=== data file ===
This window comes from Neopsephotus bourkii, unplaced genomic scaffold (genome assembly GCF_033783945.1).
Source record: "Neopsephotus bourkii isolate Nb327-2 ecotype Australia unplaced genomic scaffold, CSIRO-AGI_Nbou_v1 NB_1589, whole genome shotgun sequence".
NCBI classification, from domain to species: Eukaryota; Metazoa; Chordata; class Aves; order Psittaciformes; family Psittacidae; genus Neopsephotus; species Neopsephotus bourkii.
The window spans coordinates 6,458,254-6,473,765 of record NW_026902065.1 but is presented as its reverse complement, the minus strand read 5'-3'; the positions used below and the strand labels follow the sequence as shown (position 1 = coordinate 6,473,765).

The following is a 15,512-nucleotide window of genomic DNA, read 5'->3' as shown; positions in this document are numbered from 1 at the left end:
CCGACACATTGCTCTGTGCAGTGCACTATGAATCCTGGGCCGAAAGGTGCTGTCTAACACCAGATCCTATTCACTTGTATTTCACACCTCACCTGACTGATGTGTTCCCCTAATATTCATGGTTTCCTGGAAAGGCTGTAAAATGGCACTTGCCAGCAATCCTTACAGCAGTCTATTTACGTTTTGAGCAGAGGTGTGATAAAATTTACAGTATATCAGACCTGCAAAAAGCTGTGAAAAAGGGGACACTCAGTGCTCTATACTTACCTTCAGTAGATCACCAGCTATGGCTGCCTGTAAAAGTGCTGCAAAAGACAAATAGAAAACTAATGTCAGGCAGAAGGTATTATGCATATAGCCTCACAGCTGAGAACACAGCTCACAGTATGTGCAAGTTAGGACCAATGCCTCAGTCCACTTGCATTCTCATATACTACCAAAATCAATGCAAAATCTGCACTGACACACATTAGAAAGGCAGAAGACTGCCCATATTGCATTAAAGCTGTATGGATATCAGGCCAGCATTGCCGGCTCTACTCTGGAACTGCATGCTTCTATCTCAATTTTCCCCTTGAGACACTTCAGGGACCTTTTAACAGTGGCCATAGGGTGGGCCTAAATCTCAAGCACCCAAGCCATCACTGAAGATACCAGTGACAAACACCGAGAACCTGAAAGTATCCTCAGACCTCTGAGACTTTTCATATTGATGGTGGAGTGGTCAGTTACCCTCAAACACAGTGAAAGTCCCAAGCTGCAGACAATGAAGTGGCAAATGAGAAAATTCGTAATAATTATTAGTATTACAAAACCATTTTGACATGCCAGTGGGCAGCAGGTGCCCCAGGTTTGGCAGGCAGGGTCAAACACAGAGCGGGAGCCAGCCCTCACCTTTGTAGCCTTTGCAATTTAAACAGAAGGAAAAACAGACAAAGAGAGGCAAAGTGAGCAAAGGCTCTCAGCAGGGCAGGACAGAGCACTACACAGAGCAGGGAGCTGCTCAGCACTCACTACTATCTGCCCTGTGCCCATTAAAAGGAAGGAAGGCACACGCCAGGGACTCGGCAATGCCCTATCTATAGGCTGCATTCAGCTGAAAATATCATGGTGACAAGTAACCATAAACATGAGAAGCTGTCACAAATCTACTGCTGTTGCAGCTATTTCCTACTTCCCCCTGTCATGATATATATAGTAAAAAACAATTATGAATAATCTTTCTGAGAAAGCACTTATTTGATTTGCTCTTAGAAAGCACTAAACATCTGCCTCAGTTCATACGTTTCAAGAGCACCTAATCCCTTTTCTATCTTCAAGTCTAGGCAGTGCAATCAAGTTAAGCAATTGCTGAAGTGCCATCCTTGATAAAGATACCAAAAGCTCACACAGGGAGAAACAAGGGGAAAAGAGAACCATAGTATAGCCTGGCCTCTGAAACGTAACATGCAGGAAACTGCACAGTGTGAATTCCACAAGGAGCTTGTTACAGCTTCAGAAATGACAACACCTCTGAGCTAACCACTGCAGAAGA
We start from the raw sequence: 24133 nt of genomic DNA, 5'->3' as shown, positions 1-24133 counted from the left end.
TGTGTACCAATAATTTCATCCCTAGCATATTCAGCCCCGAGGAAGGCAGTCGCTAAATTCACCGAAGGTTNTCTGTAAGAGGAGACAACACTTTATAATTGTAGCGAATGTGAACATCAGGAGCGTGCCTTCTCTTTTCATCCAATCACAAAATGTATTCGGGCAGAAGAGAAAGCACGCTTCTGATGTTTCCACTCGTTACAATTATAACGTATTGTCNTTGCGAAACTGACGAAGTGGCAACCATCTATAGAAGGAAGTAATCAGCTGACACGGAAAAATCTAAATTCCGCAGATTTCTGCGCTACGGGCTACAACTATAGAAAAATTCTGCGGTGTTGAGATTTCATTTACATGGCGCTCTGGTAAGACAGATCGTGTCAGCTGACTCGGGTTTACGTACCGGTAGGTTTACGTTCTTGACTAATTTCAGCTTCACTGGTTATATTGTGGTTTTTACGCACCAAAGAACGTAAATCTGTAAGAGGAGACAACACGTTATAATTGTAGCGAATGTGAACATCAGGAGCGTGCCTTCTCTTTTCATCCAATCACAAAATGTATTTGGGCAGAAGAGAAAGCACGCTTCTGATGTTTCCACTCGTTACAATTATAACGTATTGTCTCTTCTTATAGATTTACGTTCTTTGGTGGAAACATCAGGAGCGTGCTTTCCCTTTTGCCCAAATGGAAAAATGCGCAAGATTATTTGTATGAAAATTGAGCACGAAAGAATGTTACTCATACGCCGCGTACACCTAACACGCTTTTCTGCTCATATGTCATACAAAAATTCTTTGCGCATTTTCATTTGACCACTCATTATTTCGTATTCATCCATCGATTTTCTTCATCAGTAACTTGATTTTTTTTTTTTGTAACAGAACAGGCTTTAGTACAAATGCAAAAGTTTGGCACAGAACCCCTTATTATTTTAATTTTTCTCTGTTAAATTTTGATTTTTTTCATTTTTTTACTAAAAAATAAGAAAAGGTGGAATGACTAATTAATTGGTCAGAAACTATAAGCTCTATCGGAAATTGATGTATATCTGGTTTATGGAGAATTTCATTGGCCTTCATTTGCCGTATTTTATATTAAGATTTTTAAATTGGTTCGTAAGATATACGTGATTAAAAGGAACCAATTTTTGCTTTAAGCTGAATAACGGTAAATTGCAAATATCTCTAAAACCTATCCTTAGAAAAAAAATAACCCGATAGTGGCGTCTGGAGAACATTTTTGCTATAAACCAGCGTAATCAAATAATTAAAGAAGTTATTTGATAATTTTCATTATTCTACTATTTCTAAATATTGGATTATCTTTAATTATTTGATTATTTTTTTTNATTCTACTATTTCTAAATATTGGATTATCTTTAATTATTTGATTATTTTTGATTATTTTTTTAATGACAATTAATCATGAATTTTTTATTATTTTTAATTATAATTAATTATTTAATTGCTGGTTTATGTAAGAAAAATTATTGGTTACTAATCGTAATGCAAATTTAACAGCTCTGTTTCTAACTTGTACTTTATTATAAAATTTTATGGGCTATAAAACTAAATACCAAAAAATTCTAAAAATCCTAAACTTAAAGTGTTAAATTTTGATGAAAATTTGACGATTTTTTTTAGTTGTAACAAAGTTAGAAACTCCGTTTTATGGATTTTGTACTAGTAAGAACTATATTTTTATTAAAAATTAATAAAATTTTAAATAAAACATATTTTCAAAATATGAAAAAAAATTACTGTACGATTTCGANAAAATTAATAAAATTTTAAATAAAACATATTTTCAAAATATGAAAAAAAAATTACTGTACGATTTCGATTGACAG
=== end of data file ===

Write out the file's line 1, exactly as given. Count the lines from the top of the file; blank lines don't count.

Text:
This window comes from Neopsephotus bourkii, unplaced genomic scaffold (genome assembly GCF_033783945.1).